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(News Focus) KBO hoping to better educate umps after string of mishaps

All Headlines 15:09 June 27, 2013

By Yoo Jee-ho

SEOUL, June 27 (Yonhap) -- A well-worn sports cliche has it that the best umpires in baseball are the ones the fans don't know.

When they make all the correct calls, then the game flows smoothly and the fans may not even realize the umpires are there. But if they blow a call in a crucial situation, they quickly become public enemies and face a heavy dose of scrutiny.

Indeed, some of the more recognizable umpires or referees in major North American sports have been involved in some not-so-flattering incidents. Take, for instance, Tim Donaghy, an NBA official who was sentenced to 15 months in federal prison in 2008 for deliberately miscalling games to affect the point spread in those games.

Jim Joyce, a veteran Major League Baseball (MLB) umpire, blew a call at first base costing Detroit Tigers pitcher Armando Galarraga a perfect game in 2010. Though he didn't commit any crime, in the eyes of Detroit fans, he might as well have.

In June, umpires in the Korea Baseball Organization (KBO) have also come under the spotlight for all the wrong reasons. In some cases, they have blown calls. In one particular case, they were unaware of a new rule instituted before this season and allowed an illegal pitching change to stand.

Random officiating mistakes can't be predicted, and by human nature, umpires do make mistakes, even the one as blatant as the blown call on June 15 between the Nexen Heroes and the LG Twins.

In a scoreless game with two outs and bases loaded, Nexen's third baseman Kim Min-seong made a diving grab on a hard grounder and threw to second for a force out. Second baseman Seo Geon-chang caught Kim's throw with the sliding runner, Oh Ji-hwan, about 50 centimeters away from the bag.

The inning would have ended there, but second base umpire Park Keun-young called Oh safe. Replays showed Oh was clearly out, and even the play-by-play man from his broadcast booth called out before he saw Park's motion.

The Twins scored the first run on that play, and two batters later, Lee Byung-kyu hit a grand slam to blow the game wide open. The Twins went on to win 9-0.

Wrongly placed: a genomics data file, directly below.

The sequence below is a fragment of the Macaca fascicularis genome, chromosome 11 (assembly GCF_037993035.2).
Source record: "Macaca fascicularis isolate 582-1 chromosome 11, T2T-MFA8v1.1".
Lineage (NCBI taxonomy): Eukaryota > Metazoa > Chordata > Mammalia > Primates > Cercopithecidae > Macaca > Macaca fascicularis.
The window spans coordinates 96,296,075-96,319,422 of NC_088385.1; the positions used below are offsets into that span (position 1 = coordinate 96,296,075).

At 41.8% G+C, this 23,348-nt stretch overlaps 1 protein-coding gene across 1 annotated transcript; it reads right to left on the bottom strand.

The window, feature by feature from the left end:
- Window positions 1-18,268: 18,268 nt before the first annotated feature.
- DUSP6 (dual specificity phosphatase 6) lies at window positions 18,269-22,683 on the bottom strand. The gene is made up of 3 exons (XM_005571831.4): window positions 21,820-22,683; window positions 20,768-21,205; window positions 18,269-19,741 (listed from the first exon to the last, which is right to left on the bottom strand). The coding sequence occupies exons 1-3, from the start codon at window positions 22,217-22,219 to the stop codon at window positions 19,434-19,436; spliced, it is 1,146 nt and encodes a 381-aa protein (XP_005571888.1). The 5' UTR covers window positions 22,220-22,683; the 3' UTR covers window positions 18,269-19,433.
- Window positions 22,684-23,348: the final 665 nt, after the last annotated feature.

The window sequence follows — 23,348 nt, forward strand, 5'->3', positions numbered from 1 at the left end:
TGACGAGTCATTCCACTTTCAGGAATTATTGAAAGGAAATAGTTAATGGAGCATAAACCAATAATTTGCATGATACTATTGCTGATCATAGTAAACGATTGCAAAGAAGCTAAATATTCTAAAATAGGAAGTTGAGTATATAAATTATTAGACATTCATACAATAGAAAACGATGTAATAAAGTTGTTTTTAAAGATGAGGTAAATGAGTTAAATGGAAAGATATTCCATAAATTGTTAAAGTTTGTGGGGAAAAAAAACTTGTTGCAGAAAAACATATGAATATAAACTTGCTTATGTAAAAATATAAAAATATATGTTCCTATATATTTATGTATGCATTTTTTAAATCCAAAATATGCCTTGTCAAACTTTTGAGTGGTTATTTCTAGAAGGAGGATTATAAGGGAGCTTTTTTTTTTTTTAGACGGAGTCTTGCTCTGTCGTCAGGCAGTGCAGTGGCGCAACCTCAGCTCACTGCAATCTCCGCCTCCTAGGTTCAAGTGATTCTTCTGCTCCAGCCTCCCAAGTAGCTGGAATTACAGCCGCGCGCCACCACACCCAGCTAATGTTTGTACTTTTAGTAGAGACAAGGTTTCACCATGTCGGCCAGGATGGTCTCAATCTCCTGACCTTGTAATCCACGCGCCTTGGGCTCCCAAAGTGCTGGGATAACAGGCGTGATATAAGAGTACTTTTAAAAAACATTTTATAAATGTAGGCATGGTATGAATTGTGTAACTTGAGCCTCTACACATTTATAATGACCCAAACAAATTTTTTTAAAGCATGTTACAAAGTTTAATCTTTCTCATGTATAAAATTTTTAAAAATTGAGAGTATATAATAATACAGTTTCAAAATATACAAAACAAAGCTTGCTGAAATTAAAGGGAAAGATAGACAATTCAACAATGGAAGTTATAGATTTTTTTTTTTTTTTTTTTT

The next day, Park, as a penalty, was assigned to call games in the Futures League, the KBO's minor league. He hasn't made it back to the big league.

Just eight days later, in a game between the Lotte Giants and the SK Wyverns, the umpires made a mistake of a different nature -- not a blown call but something that still raised questions over the qualifications of KBO umpires.

Home plate umpire Yoon Sang-won allowed Lotte to make a pitching change that shouldn't have been permitted under a new rule implemented before this season. To start the bottom sixth, Lotte's Kim Soo-wan fell behind 2-0 against Kim Sang-hyun, and was promptly relieved by Chong Tae-hyon.

Under the rule, if a pitcher enters the game to start an inning, he has to finish an at-bat against the first batter before he is replaced.

Yoon was only made aware of the new rule when SK's manager Lee Man-soo came out to argue. Yoon then made his second mistake: once he learned of the rule, Yoon should have brought Kim Soo-wan back into the game, but instead he let Chong stay on the mound.

It cost Yoon 1 million won (US$870) in fines. Four other umpires working the game received warnings from the KBO for failing to correct Yoon.

During and after these two games, the KBO's homepage was inundated with hundreds of spiteful messages. In the case of Park, some fans demanded his dismissal, while others raised conspiracy theories about potential match fixing. With Yoon and his crew, fans charged that the penalty was too lenient for a mishap so egregious.